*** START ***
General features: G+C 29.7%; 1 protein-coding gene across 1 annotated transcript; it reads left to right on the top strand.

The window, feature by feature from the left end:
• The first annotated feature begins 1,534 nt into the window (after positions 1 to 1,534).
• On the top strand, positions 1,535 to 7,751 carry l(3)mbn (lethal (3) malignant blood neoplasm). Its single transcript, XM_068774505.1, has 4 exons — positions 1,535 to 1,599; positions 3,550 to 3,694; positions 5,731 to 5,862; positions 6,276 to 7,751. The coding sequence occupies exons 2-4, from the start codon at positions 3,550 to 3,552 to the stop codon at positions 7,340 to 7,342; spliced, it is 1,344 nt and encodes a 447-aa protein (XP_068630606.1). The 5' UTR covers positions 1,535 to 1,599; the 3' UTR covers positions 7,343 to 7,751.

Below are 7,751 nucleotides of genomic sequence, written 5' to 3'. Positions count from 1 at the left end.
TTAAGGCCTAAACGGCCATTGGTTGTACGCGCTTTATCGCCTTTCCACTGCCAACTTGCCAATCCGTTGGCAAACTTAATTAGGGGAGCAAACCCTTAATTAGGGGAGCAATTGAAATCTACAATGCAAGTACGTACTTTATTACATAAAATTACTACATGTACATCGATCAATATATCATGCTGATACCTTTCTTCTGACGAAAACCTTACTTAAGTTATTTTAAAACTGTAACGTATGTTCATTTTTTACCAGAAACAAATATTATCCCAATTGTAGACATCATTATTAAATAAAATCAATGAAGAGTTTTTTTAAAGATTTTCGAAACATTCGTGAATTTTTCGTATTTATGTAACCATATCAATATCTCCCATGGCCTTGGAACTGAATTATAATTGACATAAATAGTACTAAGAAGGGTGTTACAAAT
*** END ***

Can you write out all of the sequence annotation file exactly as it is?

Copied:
General features: G+C 29.7%; 1 protein-coding gene across 1 annotated transcript; it reads left to right on the top strand.

The window, feature by feature from the left end:
• The first annotated feature begins 1,534 nt into the window (after positions 1 to 1,534).
• On the top strand, positions 1,535 to 7,751 carry l(3)mbn (lethal (3) malignant blood neoplasm). Its single transcript, XM_068774505.1, has 4 exons — positions 1,535 to 1,599; positions 3,550 to 3,694; positions 5,731 to 5,862; positions 6,276 to 7,751. The coding sequence occupies exons 2-4, from the start codon at positions 3,550 to 3,552 to the stop codon at positions 7,340 to 7,342; spliced, it is 1,344 nt and encodes a 447-aa protein (XP_068630606.1). The 5' UTR covers positions 1,535 to 1,599; the 3' UTR covers positions 7,343 to 7,751.

Below are 7,751 nucleotides of genomic sequence, written 5' to 3'. Positions count from 1 at the left end.
TTAAGGCCTAAACGGCCATTGGTTGTACGCGCTTTATCGCCTTTCCACTGCCAACTTGCCAATCCGTTGGCAAACTTAATTAGGGGAGCAAACCCTTAATTAGGGGAGCAATTGAAATCTACAATGCAAGTACGTACTTTATTACATAAAATTACTACATGTACATCGATCAATATATCATGCTGATACCTTTCTTCTGACGAAAACCTTACTTAAGTTATTTTAAAACTGTAACGTATGTTCATTTTTTACCAGAAACAAATATTATCCCAATTGTAGACATCATTATTAAATAAAATCAATGAAGAGTTTTTTTAAAGATTTTCGAAACATTCGTGAATTTTTCGTATTTATGTAACCATATCAATATCTCCCATGGCCTTGGAACTGAATTATAATTGACATAAATAGTACTAAGAAGGGTGTTACAAAT